ATLANTA - Atlanta's new Mercedes-Benz Stadium will host the College Football Playoff National Championship on Monday, and public safety officials said they are prepared for the major event. The two biggest concerns are the safety and security of everyone not to mention the heavy traffic.
The College Football Playoff National Championship might be the biggest game to battle it out in the young Mercedes-Benz Stadium's life. More than 100,000 people could flood into the downtown area on Monday for the game between Alabama and Georgia as they vie for the National Championship. Because both teams are located so close to the venue, more people are expected to come into town to participate, even if they don't get into the stadium because of the high ticket prices.
Atlanta Mayor Keisha Bottoms was joined by a number of city officials, including Atlanta Police Chief Erika Shields and Atlanta Fire Rescue Chief Joel Baker, for a joint news briefing to discuss safety preparations.
"Nothing matters more to us than to coordinate a safe and secure event," Mayor Bottoms said. "Our message to the public is simple: enjoy the game, enjoy the city, and let us handle the details."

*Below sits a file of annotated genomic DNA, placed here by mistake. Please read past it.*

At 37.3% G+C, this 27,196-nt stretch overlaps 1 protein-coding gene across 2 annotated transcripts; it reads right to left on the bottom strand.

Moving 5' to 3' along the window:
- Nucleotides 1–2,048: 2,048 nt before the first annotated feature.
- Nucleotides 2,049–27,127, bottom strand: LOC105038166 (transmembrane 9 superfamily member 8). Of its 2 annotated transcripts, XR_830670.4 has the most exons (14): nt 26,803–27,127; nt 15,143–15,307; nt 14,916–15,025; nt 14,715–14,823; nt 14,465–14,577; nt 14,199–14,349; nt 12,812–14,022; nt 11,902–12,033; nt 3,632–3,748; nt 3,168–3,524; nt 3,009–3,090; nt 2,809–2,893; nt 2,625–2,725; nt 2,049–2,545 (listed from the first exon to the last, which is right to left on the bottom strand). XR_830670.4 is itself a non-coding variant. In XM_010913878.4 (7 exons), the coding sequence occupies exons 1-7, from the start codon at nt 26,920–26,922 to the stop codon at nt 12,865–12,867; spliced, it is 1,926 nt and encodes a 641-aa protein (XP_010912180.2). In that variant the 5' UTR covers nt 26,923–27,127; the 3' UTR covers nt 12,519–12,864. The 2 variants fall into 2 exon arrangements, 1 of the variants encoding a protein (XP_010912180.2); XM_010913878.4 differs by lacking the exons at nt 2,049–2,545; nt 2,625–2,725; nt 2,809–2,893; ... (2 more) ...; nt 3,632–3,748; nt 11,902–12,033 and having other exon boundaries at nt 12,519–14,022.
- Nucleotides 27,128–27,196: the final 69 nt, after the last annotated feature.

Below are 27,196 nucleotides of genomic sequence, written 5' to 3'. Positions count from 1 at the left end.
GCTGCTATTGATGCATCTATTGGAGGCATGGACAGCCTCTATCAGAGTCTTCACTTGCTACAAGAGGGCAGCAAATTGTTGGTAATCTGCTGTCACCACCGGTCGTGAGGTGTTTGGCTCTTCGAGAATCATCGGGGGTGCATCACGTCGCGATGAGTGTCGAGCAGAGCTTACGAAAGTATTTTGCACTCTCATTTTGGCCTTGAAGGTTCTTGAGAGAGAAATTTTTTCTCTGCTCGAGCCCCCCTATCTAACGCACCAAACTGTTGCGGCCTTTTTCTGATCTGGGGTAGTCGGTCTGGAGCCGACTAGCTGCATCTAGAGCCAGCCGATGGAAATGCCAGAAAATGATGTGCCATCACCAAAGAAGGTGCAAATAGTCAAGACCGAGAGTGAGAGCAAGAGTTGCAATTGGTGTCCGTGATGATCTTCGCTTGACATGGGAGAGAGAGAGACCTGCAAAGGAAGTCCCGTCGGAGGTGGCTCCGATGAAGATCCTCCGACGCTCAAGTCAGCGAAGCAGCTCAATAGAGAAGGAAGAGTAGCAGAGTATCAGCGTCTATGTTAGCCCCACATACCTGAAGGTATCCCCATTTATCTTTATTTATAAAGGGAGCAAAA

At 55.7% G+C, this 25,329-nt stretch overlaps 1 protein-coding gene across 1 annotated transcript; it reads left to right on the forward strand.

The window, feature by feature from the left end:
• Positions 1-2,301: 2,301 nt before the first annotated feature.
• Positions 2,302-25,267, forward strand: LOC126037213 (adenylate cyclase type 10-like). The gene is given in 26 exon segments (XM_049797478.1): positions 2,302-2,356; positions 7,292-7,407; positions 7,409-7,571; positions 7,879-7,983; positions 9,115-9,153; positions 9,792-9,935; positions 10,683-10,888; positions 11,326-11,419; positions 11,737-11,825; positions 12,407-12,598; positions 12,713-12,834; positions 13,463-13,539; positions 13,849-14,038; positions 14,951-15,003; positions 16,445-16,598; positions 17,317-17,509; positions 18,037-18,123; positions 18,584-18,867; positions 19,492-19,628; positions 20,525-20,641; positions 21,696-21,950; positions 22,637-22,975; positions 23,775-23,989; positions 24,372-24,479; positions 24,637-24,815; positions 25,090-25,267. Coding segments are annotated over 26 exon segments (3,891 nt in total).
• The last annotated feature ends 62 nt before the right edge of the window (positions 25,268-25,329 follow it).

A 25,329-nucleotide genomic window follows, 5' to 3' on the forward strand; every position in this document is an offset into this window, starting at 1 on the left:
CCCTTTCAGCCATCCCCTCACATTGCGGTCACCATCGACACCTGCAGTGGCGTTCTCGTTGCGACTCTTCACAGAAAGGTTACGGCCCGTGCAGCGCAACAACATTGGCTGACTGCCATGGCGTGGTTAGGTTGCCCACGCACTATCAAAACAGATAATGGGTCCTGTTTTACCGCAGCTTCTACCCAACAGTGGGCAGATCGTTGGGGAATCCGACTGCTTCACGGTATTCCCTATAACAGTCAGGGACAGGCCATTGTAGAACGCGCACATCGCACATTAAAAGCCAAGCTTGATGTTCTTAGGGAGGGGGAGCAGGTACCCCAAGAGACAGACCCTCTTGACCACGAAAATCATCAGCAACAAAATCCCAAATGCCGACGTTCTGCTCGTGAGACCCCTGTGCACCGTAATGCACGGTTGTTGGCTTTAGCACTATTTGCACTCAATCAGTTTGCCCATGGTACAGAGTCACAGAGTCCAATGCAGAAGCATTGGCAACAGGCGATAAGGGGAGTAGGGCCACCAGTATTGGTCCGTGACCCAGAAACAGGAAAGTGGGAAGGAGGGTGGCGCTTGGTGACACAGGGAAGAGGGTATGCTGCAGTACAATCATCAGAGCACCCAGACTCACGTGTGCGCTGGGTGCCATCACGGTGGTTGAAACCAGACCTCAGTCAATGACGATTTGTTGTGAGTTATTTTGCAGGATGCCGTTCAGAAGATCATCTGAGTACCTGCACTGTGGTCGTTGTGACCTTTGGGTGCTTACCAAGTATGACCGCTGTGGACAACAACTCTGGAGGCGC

Mayor Bottoms said Chief Shields and Chief Baker have spent months planning and preparing for the championship game.
"We have brought law enforcement and first responders from local, state, and federal on board," Chief Shields said. "We are determined to make this a success."
Chief Shields encouraged fans to take advantage of public transportation and to plan on arriving early.
"Where you're going to feel it is the traffic," said Chief Shields.
Major traffic delays are expected, including President Donald Trump's presidential motorcade.
While government offices will be closing early in downtown Atlanta, officials warn that getting into downtown early is paramount.
"I would love to see people at around 4 o'clock, here well in advance, to just be able to park and go out and go to one of the many restaurants and just have a relaxing evening. That would be fabulous," said Chief Shields.
Bill Hancock, College Football Playoff Executive Director was asked how many gates will be open and what advice he had for people to make sure they didn't miss the first quarter.
"I got three words: 'every gate" and "four" go in Gate Four," said Hancock.
A year ago, playoff fans waited in a line as long as 90 minutes.
"We did have a little bit of trouble last year in Tampa. It was cold there. But we had a little bit of trouble because they all went in the same gate," said Hancock. "If you're coming into that stadium, Gate Two, a lot of folks will be coming in Gate Two, Gate Three, but some, go to Gate Four, that's the way to get in.
To get into those gates faster, officials advise fans to use the clear bag provided and that all bags are subject to being searched.
"There are over 200,000 bags that have been produced and that will be at all of the hotels and all the different venues that people will be able to get," Atlanta Police said. "These bags will be readily available just about anywhere."
"I am confident that we are ready," Chief Baker said. "We are looking forward to a safe, enjoyable, College Football Playoff National Championship game."
Chief Baker also said his final parting thought was "Go Dawgs!"